Wednesday, August 17, 2016

Testing the Rule-Mate 500 bilge pump

The bilge pump that I installed in the boat is a Rule-Mate 500 automatic bilge pump. Unlike regular bilge pumps that use a separate, external float switch, automatic bilge pumps have an internal float switch that activates the pump when tripped. 


Rule-Mate 500 Automatic Bilge Pump
Rule-Mate 500 automatic bilge pump, wired to Rule 3-way panel switch.

I wanted to use an automatic pump, simply because the Glen-L Utility is a very small boat, and I did not want to use up more space with a separate float switch.

The pump is controlled by a Rule 3-way switch, style #41. Its positions are Auto, Off, and a spring-loaded Manual position. The switch is wired to a small Exide Stowaway deep-cycle battery.


Exide Stowaway deep-cycle battery, mounted in an Attwood small battery box.

Not surprisingly, after a couple of trips to the lake, I wanted to make sure the pump worked correctly. This would mean partially filling the boat with water.

So, with the boat on the trailer in my driveway, I placed a garden hose in the boat & turned on the faucet. Slowly, the boat began to fill with water. As the water kept rising in the boat, I double-checked to make sure the switch was turned on.


Rule 3-way bilge pump switch panel, #41
Setting the switch to Auto.

The boat continued to fill with water.

The internal float switch for the Rule-Mate 500 trips when the water level is approximately 2-1/2 inches higher than the base of the pump. In a little boat with only 26" hull depth, 2-1/2 inches of standing water seems a little alarming. However, you can easily hold the switch to the Manual position to activate the pump well before the water gets that deep. 

Once the internal float switch tripped, the pump came on, as promised. Operation was pretty quiet.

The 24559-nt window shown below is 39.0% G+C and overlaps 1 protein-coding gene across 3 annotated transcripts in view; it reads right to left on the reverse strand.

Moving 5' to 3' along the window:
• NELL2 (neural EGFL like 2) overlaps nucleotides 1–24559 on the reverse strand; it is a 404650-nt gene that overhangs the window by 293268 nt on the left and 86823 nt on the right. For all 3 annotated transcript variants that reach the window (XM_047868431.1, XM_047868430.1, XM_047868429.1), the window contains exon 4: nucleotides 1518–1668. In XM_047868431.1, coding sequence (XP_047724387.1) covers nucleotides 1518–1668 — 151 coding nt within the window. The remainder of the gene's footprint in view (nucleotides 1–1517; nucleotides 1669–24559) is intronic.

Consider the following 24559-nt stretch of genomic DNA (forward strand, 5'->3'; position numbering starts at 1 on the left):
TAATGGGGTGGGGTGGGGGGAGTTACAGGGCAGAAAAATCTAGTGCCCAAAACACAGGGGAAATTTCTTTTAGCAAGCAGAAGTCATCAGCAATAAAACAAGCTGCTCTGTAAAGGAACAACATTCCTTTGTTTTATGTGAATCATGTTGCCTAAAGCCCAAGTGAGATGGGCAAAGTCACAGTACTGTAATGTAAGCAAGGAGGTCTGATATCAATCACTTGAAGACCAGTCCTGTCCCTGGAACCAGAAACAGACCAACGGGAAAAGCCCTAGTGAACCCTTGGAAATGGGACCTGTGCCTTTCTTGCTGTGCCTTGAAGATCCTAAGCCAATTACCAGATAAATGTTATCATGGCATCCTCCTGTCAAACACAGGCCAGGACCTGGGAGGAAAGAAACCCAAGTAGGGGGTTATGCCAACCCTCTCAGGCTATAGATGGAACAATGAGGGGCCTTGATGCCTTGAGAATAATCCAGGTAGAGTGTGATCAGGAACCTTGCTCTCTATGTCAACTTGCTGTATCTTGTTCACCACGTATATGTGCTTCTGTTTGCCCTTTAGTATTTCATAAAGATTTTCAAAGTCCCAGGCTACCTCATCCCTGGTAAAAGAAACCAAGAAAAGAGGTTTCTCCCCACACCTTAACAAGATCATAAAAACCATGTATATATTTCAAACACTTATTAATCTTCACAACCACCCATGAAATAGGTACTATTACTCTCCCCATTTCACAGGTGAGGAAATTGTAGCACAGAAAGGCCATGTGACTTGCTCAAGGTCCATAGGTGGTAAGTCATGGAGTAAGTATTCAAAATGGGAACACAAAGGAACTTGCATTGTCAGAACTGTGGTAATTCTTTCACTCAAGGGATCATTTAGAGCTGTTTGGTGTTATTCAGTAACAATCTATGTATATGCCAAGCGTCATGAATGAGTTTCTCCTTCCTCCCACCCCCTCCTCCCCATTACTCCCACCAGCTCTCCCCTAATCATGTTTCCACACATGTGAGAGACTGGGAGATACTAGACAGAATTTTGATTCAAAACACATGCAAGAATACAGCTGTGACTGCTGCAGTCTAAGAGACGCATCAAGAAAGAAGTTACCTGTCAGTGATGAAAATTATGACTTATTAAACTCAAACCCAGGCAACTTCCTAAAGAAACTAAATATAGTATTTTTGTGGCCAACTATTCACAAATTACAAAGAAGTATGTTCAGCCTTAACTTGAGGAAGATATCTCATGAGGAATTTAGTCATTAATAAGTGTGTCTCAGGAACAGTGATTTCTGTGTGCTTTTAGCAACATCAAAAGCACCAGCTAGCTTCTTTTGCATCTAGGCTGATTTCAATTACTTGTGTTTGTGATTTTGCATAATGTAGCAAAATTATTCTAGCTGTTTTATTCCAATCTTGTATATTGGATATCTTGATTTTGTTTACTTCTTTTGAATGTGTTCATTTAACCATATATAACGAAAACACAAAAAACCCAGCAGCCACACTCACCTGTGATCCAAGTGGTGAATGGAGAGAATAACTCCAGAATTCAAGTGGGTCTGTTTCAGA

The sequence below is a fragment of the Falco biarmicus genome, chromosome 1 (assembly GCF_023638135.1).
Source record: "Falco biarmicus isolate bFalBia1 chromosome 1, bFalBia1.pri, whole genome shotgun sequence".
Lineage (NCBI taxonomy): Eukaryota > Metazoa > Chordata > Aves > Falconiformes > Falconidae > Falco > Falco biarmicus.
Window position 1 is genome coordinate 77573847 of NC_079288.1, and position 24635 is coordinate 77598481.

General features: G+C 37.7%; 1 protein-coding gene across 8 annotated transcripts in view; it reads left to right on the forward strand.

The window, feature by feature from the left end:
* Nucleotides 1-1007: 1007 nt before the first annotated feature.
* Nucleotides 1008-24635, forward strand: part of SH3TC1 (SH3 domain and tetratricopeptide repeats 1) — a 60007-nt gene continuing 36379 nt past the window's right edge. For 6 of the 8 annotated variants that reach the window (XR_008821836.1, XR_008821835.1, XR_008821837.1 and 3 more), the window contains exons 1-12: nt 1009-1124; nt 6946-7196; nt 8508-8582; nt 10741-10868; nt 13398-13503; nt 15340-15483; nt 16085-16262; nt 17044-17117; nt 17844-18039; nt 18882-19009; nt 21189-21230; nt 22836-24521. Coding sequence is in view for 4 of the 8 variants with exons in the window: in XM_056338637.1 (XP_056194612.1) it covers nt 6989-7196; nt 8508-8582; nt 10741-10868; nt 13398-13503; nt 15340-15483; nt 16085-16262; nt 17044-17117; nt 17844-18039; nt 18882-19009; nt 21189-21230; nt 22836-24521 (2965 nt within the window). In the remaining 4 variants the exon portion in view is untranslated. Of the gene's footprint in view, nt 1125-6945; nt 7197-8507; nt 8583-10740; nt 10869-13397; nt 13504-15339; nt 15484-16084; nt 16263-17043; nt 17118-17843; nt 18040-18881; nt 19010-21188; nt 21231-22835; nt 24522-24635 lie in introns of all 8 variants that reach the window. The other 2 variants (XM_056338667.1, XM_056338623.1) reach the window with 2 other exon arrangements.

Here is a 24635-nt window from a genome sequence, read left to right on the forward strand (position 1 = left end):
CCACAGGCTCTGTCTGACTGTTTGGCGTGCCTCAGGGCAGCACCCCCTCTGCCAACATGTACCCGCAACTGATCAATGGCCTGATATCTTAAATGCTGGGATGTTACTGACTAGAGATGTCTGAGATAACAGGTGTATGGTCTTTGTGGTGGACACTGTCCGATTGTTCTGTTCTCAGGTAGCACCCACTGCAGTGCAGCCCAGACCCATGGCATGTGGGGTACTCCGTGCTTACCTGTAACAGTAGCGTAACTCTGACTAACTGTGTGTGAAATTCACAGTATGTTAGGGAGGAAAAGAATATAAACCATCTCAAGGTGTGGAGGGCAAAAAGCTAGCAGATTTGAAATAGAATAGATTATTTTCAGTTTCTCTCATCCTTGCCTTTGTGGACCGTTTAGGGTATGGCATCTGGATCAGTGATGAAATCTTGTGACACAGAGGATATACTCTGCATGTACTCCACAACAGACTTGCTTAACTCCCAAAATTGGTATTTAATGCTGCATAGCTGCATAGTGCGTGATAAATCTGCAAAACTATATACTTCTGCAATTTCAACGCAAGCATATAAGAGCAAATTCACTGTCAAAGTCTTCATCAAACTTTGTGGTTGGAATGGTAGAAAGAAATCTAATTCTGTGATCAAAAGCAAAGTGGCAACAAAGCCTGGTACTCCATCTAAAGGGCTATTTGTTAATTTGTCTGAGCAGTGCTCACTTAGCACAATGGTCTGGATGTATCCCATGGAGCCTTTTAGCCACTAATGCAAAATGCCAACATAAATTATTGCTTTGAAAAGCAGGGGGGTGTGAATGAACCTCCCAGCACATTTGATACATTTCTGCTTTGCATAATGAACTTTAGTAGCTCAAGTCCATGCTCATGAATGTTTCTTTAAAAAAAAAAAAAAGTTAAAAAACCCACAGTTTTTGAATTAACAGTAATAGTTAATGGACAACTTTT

This is how high the water gets before the internal float switch activates. 

When the pump came on, the red light on the 3-way switch panel also came on as a visual confirmation that the pump is operating. (The light also comes on when the switch is held in the Manual position, but is otherwise off if the switch is set to either Auto or Off.)


The red light comes on when the pump activates, or when the switch is held in the "Manual" position.

Based on the pump's rated 500 Gallon Per Hour capacity, it can move a gallon of water in approximately 7.5 seconds. Not bad.


The bilge pump doing it's job.

The pump drained the water from my boat quickly enough. Once the water level got below the intake "grill" at the pump's base, the pump began making a slurping sound. The pump motor seemed to go through a rapid succession of turning off and on repeatedly. At first, I thought something was wrong with the float switch, and that the pump would not turn itself off. However, I noticed that in spite of the way the pump sounded, it was continuing to move water. Water was continuing to pour out of the drain hose, so I let it continue to run to see if it eventually would shut off.

It did shut off, and I'd have to say that I'm pleased overall with the pump's performance. It doesn't drain the boat completely... and that is partially a result of the way I installed it. However, the remaining water was minimal, and what I'd consider "safe" if I was still out on the river. It was relatively easy to get the rest of the water out with a cut off plastic bottle and a towel.


The removable panel for the bilge pump allows for complete access to the floor for drying up any remaining water.

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